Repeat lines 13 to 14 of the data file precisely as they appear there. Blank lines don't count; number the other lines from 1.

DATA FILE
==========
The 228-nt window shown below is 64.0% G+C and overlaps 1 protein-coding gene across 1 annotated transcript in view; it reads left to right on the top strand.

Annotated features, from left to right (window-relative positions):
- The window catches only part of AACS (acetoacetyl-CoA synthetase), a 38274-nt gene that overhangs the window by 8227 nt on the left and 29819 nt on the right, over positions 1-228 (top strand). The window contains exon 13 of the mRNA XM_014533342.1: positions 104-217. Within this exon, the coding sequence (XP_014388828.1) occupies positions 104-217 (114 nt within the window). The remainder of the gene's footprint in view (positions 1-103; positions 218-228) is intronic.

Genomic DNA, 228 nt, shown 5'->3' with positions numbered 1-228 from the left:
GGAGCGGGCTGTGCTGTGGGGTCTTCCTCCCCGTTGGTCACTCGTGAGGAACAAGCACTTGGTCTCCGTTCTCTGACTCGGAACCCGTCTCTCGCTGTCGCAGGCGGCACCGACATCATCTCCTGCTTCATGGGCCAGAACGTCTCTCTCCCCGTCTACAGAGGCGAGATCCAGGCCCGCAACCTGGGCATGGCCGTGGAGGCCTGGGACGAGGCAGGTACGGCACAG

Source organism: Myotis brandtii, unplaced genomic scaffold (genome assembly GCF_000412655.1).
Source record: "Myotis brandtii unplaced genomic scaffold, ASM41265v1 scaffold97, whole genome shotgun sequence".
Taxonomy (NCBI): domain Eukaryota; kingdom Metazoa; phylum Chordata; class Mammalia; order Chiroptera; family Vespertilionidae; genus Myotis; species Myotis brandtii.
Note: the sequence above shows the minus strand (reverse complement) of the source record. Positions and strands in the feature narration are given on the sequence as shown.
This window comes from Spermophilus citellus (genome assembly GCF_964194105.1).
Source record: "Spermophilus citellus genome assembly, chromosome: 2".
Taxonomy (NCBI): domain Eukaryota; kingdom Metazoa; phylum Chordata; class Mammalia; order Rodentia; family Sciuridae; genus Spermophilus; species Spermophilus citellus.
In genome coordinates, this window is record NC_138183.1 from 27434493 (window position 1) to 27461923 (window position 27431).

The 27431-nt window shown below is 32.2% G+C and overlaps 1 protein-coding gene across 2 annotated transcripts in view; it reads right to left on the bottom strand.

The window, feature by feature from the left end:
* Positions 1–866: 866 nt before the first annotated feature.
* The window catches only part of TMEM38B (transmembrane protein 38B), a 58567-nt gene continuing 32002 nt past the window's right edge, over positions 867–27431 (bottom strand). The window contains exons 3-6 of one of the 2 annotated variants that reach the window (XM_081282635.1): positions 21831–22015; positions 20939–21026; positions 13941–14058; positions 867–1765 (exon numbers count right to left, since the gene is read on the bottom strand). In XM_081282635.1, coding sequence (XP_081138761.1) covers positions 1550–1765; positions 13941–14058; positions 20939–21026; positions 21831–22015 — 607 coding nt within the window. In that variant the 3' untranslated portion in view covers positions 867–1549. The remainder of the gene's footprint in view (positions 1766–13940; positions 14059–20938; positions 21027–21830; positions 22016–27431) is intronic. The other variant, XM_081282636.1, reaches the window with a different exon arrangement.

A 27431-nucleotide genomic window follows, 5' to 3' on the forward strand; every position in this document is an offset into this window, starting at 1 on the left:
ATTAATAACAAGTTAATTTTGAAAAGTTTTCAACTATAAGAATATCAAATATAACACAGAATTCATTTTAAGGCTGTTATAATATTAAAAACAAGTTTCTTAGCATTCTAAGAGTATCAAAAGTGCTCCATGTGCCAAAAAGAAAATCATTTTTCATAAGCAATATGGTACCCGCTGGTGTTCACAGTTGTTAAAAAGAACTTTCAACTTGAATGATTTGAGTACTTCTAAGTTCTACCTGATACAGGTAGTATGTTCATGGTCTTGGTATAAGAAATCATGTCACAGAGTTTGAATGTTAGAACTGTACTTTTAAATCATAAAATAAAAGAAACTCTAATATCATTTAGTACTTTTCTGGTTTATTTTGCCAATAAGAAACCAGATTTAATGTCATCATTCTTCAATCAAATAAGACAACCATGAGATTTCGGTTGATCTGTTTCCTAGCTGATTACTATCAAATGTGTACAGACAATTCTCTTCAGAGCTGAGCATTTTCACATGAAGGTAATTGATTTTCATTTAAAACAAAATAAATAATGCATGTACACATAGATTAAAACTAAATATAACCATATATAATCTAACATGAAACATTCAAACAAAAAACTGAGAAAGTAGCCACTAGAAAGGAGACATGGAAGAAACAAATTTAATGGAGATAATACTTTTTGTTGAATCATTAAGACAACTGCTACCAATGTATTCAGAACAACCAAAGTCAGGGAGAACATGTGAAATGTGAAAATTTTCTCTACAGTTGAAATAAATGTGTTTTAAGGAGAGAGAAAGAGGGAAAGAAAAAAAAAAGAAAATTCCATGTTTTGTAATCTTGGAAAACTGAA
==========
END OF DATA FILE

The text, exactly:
In genome coordinates, this window is record NC_138183.1 from 27434493 (window position 1) to 27461923 (window position 27431).

The 27431-nt window shown below is 32.2% G+C and overlaps 1 protein-coding gene across 2 annotated transcripts in view; it reads right to left on the bottom strand.